New survey reveals drop-off in religiosity across Arab world, especially North Africa
The Arab world has become less religious in the last five years, with North Africa, in particular, seeing a steep decline, according to a new social attitudes survey released by BBC Arabic.
The Big BBC News Arabic Survey 2018/2019, which covered 11 Arabic-speaking countries, said that Morocco, Tunisia, Libya and Algeria, in particular, had seen a rise in people defining themselves as "not religious" since 2013, especially among the under 30s.
In Tunisia, 31 percent of all ages define themselves as not religious, with the figure rising to almost half (46 percent) among 18-29 year olds, the highest figure in the region. In 2013, only 16 percent of people in Tunisia defined themselves as not religious.
Libya, which has been mired in conflict since 2011, has also seen a steep drop in religiosity. The number of people identifying as not religious (25 percent) has more than doubled since 2014 (11 percent). Among 18-29 year olds, the figure is 36 percent.
Out of the other countries surveyed - Lebanon, Egypt, Yemen, Sudan, Jordan, Iraq and the Palestinian territories - only Yemen has seen an increase in religious sentiment since 2013.
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The survey, conducted between October 2018 and April 2019 in collaboration with the Arab Barometer research project, interviewing 25,000 people across the region, showed a wide range in attitudes towards issues of sexuality, gender and politics.
On the issue of homosexuality - which is still a highly taboo subject in the region - only one country had more than a quarter of respondents saying they believed it was acceptable, Algeria (26 percent). By comparison, only 7 percent of Tunisians, 6 percent of Lebanese, 17 percent of Sudanese and 21 percent of Moroccans said it was.
The drop in religiosity combined with a steep decline in trust in religious leaders - the biggest drop was in Iraq, which saw trust in religious leaders drop to 12 percent from 42 percent in 2012-13.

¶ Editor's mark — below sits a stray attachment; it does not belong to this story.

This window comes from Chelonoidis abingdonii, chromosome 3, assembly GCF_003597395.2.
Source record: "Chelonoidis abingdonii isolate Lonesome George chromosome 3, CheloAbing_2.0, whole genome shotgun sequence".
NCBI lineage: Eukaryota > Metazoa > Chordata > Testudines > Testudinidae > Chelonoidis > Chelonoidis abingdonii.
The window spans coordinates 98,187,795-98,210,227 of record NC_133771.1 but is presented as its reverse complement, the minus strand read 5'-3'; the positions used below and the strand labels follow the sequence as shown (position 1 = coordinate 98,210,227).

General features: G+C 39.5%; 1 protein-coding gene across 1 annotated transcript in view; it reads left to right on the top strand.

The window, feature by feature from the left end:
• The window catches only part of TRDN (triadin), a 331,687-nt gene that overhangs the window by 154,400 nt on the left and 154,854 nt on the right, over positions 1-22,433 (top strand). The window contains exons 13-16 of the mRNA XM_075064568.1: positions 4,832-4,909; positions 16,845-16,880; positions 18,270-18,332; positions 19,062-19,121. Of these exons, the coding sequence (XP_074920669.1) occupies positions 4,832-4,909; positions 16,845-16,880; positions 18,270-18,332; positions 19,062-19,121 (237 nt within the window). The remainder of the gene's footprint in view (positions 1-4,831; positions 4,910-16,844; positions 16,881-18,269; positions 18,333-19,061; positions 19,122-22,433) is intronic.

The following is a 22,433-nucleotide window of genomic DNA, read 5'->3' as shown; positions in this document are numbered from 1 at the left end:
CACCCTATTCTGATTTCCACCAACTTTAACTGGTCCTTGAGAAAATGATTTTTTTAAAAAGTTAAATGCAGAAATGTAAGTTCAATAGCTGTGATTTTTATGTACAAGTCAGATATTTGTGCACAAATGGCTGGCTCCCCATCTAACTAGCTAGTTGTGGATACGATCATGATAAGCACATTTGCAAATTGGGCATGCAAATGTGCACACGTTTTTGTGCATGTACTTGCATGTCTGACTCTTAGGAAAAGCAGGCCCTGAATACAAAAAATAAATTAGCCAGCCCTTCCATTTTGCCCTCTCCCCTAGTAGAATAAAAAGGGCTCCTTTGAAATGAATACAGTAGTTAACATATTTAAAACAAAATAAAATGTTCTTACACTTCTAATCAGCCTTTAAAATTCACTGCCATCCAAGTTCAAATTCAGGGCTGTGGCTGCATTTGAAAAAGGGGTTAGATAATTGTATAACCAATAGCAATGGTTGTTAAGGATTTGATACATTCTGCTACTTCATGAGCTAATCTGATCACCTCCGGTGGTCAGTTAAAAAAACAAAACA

Sudan, which recently ousted longtime Islamist ruler Omar al-Bashir, also saw a major drop in trust. From 49 percent in 2012-13, trust in Sudanese religious leaders has dropped to only 24 percent. A similar drop occurred in the Palestinian territories, which saw a drop from 48 percent to 22 percent.
Yemen was, again, the only country that saw an increase, from 36 percent to 38 percent.
A desire to leave
The Middle East and North Africa have long been afflicted with unemployment, particularly among the young, who increasingly feel that their prospects are limited.
Perhaps consequently, there has been an increasing desire to emigrate to countries with better prospects.
According to the survey, the number of people of all ages who want to emigrate from the countries surveyed has risen from 25 percent to 33 percent. Among the 18-29 bracket, more than half (52 percent) now want to leave.
Unlike in previous years, however, Europe has become a slightly less attractive destination, as countries tighten their borders and anti-immigrant sentiment rises.
Depression, unemployment, stress and an uncertain future are common afflictions for those who stay.
Around one in three people across the region reported feeling depressed, while about a third reported stress - both Tunisia (40 percent and 52 percent respectively) and Iraq (43 percent and 49 percent respectively) fared worst with these afflictions.
Sexual and physical harassment was also a concern. Egypt was the worst offender in terms of verbal sexual harassment with 42 percent having experienced it; 42 percent of Egyptian women said they had suffered physical harassment.
Iraq was the only country where more men than women said they had suffered physical sexual harassment (20 percent against 17 percent).
This article is available in French on Middle East Eye French edition.
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